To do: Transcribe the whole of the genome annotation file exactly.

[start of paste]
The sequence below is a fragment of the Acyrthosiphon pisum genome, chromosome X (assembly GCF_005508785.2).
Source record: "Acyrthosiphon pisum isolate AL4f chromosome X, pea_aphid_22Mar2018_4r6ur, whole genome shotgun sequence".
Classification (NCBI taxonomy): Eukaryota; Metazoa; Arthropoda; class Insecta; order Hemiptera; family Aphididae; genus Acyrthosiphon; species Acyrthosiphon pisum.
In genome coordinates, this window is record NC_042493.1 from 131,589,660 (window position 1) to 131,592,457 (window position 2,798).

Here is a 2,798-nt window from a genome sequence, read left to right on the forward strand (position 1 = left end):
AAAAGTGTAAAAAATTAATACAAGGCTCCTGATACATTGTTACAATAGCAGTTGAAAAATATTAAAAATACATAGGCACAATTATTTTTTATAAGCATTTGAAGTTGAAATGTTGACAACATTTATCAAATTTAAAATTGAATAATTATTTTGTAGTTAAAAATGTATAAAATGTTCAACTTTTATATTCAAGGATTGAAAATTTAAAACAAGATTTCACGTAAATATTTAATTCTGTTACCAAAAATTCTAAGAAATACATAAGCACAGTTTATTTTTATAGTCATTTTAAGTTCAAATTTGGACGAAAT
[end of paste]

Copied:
The sequence below is a fragment of the Acyrthosiphon pisum genome, chromosome X (assembly GCF_005508785.2).
Source record: "Acyrthosiphon pisum isolate AL4f chromosome X, pea_aphid_22Mar2018_4r6ur, whole genome shotgun sequence".
Classification (NCBI taxonomy): Eukaryota; Metazoa; Arthropoda; class Insecta; order Hemiptera; family Aphididae; genus Acyrthosiphon; species Acyrthosiphon pisum.
In genome coordinates, this window is record NC_042493.1 from 131,589,660 (window position 1) to 131,592,457 (window position 2,798).

Here is a 2,798-nt window from a genome sequence, read left to right on the forward strand (position 1 = left end):
AAAAGTGTAAAAAATTAATACAAGGCTCCTGATACATTGTTACAATAGCAGTTGAAAAATATTAAAAATACATAGGCACAATTATTTTTTATAAGCATTTGAAGTTGAAATGTTGACAACATTTATCAAATTTAAAATTGAATAATTATTTTGTAGTTAAAAATGTATAAAATGTTCAACTTTTATATTCAAGGATTGAAAATTTAAAACAAGATTTCACGTAAATATTTAATTCTGTTACCAAAAATTCTAAGAAATACATAAGCACAGTTTATTTTTATAGTCATTTTAAGTTCAAATTTGGACGAAAT